The previous law was blocked by a court order in Pima County Superior Court following Roe’s decision in 1973. But after the high court overturned Roe in June, Arizona’s Republican Attorney General , Mark Brnovich, announced that he would seek to enforce the state’s ban on pre-abortion. .
He asked the Pima County Superior Court to lift the ban, arguing that the court should provide “clarity and consistency to our state.” Brnovich’s position, which he took while competing unsuccessfully to win the GOP nod for the US Senate, contradicts the view of the Republican governor, who has maintained that the ban 15 weeks should be preferred.
The confusing regulatory landscape in Arizona has unfolded amid a changing national political landscape ahead of mid-November, while both historical trends and the nation’s souring mood about inflation initially seemingly backing Republicans in their quest to take control of the US House and Senate this November, the Supreme Court’s decision on abortion has energized female voters across the country. — a momentum that has led to a surprising victory for abortion rights advocates in Kansas and a better-than-expected performance by Democrats in the special election for the U.S. House of Representatives since Dobbs rule.
Political consultants from both parties in Arizona acknowledge that disagreement over what law will apply in the state has created uncertainty for races across the state. Republicans, who only need to win one seat to topple the Senate, are trying to oust Democratic Senator Mark Kelly as he runs for a full six-year term. And Democrats are trying to topple the governor’s mansion, now held by Ducey.
During the race for governor of Arizona, Democrat Katie Hobbs tried to paint GOP opponent Kari Lake as “radical” on abortion charges. Lake has repeatedly said she opposes the procedure and in an August press conference said she would “comply with the laws that are on the books.” But she did not specify what law she meant. “If people don’t like the law on the books, then they need to elect representatives who will change the law. I’m running for governor, not for God. So I don’t have the power to write the law,” she said. .
Her campaign did not respond to CNN’s request to clarify her position on pre-state law or to a query about whether she believes Arizona’s new 15-week abortion ban is far enough. are not. Hobbs said she would veto any legislation that “infringes a woman’s right to her own body” and she called for the abortion ban to be lifted before the Supreme Court overturns Roe v. Wade. .
Both Party and Republican Senate candidate Blake Masters, who is challenging Kelly, has argued that their Democratic opponents have adopted views that are too far from the pro-rights mainstream. abortion.
Planned Parenthood Arizona initially halted abortion services following a high court ruling in the Dobbs Women’s Health Foundation v. Jackson in June and then resumed care. But it’s now bracing for another potential pause if the judge rules that the pre-state law can go into effect again.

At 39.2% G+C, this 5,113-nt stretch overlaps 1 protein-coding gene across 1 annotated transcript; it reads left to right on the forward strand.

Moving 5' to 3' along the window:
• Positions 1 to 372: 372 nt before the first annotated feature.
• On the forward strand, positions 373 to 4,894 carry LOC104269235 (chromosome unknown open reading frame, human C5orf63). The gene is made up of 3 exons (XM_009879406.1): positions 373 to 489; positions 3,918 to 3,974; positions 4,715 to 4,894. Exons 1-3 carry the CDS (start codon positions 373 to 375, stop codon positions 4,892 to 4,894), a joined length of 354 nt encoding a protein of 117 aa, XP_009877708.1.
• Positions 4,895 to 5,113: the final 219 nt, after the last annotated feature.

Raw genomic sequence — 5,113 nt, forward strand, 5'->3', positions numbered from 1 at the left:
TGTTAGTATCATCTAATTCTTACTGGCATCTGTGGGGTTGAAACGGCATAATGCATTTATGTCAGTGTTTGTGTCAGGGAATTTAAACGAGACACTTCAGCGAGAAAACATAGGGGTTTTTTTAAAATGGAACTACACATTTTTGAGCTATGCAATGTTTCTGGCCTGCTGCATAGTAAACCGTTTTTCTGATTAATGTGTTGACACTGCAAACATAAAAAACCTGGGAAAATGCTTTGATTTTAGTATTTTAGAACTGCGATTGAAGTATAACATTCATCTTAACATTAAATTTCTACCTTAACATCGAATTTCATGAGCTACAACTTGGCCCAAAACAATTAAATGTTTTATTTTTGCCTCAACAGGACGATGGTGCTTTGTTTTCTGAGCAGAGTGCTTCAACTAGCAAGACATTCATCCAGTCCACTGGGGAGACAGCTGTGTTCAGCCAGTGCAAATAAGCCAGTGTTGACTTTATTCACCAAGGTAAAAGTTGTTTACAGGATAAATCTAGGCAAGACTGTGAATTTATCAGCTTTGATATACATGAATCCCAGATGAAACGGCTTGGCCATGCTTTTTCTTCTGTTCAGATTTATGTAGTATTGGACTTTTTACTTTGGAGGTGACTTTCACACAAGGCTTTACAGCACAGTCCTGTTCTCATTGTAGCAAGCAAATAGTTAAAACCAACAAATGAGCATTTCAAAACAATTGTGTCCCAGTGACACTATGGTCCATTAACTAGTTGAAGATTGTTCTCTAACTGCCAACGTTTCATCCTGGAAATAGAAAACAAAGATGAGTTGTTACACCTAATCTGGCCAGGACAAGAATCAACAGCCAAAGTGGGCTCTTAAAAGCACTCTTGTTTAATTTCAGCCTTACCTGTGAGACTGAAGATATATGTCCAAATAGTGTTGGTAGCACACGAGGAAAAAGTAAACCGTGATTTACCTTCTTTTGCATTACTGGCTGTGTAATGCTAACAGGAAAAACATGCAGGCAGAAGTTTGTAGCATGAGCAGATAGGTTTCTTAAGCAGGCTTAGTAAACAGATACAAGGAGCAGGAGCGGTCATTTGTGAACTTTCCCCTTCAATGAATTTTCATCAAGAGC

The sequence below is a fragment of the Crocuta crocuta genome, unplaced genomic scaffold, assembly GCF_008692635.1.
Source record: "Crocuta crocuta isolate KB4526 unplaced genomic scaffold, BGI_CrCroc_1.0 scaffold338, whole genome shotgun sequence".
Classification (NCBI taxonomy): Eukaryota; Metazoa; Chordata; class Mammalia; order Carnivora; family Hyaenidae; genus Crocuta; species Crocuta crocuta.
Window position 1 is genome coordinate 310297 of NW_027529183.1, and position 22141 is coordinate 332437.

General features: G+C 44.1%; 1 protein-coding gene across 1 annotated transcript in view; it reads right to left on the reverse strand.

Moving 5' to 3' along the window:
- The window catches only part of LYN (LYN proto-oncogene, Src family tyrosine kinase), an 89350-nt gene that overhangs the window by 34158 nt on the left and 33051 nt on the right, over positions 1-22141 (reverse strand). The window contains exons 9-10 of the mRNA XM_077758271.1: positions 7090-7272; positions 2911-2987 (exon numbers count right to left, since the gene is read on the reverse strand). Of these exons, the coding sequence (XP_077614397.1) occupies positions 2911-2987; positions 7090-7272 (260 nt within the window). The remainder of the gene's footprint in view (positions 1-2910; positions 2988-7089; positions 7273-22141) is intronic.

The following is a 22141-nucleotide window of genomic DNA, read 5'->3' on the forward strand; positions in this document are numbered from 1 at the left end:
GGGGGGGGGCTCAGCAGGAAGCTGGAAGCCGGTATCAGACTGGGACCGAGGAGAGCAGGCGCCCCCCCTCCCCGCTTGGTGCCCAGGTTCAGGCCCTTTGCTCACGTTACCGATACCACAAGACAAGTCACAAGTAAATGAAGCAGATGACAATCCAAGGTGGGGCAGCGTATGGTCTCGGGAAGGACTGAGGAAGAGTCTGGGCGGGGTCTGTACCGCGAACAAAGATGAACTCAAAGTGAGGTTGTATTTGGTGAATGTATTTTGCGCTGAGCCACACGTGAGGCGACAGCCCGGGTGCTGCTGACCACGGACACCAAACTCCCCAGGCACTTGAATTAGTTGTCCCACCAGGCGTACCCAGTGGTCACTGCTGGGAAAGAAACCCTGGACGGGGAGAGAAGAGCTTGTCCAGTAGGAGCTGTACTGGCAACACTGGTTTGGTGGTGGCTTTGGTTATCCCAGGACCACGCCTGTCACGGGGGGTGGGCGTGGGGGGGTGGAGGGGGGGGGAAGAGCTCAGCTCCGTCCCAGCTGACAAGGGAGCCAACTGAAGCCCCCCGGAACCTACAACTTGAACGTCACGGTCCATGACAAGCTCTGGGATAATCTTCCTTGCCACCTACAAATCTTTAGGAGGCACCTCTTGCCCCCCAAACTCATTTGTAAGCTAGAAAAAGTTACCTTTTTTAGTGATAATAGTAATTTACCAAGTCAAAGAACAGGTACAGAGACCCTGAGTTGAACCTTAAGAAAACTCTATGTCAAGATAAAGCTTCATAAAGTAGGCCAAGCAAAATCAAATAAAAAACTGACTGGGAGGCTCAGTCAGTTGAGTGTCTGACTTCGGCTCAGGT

The Planned Parenthood Federation of America fought Brnovich’s move in Pima County Superior Court – the court that heard the injunction in 1973 – where it argued in a legal filing that “providers in Arizona was left to navigate inconsistent statements by elected officials the status of the law “and Brnovich pushed for pre-state law enforcement while” blatantly ignoring that Arizona’s legal code today includes dozens of laws that explicitly authorize physicians to provide abortion services.”
Planned Parenthood’s attorneys argued that the court had a duty “to harmonize all enactments of the Arizona Legislature as they exist today.” In the post-Dobbs era, the group argues that pre-state law may be “enforceable in some respects” but that it should not apply to abortions provided by licensed physicians – and instead, the ban should apply to anyone other than a licensed physician attempting to provide an abortion.
“There are many laws the state legislature has passed over the past 50 years that explicitly regulate abortion as a safe medical procedure,” said Brittany Fonteno, president and chief executive officer of Planned Parenthood Arizona. can be safely and legally performed by a licensed physician”. “The Attorney General is not allowed to choose a particular law and ignore all other laws contained in the book.”
Although the nationwide group does not support abortion restrictions, Fonteno said its legal strategy in Arizona is guided by a recognition of what is “feasible” in the post-Dobbs era allowing the Republican Party to state control in Arizona and what she describes as “a state court system with many anti-abortion judges.”
Brnovich’s office did not respond to multiple requests from CNN to discuss their arguments in the case and what the legal landscape would look like if the judge allowed the pre-state restraining order to go into effect a few days ago. when Arizona’s 15-week abortion ban went into effect. law.